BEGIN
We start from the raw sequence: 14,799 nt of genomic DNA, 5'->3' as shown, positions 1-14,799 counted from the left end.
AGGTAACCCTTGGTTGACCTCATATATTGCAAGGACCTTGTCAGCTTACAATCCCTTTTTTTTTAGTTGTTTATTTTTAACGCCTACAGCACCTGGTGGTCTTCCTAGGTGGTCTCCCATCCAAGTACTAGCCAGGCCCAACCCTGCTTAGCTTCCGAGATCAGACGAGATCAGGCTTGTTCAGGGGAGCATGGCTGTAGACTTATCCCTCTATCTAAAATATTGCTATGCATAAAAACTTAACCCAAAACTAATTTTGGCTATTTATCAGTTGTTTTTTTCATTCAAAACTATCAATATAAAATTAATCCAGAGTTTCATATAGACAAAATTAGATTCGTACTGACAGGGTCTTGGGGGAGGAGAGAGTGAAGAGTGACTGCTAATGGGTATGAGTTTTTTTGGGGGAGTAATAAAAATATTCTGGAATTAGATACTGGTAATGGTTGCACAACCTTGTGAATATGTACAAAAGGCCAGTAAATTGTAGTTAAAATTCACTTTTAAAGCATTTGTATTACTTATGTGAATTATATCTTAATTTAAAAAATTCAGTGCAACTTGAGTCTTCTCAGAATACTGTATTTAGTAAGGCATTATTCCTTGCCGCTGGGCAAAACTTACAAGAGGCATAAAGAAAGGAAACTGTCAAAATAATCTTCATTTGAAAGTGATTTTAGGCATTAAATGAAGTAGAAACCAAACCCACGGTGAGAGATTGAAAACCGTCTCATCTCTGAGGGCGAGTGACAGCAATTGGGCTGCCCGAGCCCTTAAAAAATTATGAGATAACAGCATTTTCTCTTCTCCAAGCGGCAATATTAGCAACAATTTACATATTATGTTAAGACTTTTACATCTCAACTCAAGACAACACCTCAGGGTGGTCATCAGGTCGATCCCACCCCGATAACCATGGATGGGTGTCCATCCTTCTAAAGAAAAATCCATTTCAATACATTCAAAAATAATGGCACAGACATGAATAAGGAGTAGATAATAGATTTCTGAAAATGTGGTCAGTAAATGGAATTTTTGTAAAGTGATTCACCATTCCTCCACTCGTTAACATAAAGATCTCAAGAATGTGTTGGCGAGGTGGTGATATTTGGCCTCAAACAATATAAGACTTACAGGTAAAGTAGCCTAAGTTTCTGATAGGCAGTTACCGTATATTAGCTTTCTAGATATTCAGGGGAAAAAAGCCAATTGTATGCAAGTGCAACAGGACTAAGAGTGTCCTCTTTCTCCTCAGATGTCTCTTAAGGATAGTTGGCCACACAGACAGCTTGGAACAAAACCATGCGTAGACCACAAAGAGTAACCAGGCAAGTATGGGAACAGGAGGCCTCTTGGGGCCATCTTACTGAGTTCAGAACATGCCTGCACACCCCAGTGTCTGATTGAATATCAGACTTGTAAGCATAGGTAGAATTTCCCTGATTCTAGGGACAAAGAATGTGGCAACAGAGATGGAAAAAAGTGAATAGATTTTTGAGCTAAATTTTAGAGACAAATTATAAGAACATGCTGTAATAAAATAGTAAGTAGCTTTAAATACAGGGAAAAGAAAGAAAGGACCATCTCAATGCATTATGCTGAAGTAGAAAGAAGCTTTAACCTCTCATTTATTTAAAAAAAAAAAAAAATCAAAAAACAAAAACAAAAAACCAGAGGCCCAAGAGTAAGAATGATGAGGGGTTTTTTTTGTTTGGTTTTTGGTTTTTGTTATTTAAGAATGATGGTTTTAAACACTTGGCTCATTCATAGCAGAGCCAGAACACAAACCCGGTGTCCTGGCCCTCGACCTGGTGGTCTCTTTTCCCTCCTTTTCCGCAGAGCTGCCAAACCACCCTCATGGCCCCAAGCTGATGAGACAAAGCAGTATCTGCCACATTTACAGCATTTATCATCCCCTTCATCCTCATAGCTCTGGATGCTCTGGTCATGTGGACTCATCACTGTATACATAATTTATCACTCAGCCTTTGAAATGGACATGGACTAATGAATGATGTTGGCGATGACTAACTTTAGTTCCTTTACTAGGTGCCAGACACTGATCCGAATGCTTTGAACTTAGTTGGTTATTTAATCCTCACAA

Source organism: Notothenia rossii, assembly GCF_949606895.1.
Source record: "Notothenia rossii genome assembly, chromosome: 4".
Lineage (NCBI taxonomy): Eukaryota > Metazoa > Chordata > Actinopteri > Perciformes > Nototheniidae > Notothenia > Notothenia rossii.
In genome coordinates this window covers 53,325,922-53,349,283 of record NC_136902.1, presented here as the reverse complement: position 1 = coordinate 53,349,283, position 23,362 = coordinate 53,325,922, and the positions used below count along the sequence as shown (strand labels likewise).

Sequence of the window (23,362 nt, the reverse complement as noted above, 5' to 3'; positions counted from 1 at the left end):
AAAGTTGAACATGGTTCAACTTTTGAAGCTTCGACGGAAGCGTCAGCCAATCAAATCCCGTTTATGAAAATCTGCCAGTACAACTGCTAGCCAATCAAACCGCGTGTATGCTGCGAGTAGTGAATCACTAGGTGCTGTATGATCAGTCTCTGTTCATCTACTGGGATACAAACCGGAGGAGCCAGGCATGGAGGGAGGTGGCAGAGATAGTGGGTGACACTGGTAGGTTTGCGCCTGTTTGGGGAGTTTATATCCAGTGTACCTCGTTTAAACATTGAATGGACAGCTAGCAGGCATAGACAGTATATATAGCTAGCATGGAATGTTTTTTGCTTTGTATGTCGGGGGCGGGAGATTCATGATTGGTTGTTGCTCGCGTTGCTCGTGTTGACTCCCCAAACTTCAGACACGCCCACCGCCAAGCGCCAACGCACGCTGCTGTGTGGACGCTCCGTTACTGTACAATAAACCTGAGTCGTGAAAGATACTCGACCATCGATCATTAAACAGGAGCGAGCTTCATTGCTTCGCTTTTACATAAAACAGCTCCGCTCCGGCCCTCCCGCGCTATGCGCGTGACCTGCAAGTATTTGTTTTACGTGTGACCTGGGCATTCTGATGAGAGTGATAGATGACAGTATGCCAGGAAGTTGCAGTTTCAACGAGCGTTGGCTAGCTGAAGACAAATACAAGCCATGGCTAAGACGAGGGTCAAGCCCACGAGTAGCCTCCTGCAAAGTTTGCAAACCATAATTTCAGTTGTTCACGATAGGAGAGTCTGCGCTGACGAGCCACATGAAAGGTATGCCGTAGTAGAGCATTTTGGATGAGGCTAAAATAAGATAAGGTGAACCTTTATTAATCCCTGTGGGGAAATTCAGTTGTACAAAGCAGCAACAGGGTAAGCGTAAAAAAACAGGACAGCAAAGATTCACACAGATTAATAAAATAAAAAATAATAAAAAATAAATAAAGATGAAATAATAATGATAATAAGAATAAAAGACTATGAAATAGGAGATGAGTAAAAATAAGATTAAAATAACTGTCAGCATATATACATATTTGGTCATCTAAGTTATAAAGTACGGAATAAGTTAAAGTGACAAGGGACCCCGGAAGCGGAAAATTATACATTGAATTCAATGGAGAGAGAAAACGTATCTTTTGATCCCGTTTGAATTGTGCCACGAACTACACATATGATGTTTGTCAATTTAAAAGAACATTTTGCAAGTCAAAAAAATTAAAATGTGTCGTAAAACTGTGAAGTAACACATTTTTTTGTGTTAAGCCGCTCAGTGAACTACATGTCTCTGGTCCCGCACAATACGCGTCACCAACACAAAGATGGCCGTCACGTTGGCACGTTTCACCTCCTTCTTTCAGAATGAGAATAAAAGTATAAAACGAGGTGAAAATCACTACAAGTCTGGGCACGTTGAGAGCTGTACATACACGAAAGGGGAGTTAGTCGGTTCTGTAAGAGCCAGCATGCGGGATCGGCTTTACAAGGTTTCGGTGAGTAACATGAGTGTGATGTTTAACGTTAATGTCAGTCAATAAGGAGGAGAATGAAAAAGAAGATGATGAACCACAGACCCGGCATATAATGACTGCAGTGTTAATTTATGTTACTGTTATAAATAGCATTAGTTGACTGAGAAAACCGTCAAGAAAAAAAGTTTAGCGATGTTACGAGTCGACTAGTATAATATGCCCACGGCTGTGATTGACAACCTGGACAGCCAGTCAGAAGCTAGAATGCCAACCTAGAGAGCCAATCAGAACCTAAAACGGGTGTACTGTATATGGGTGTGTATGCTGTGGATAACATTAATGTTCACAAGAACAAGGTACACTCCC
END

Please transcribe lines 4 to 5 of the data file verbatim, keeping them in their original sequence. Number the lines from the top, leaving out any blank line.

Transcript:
Source record: "Notothenia rossii genome assembly, chromosome: 4".
Lineage (NCBI taxonomy): Eukaryota > Metazoa > Chordata > Actinopteri > Perciformes > Nototheniidae > Notothenia > Notothenia rossii.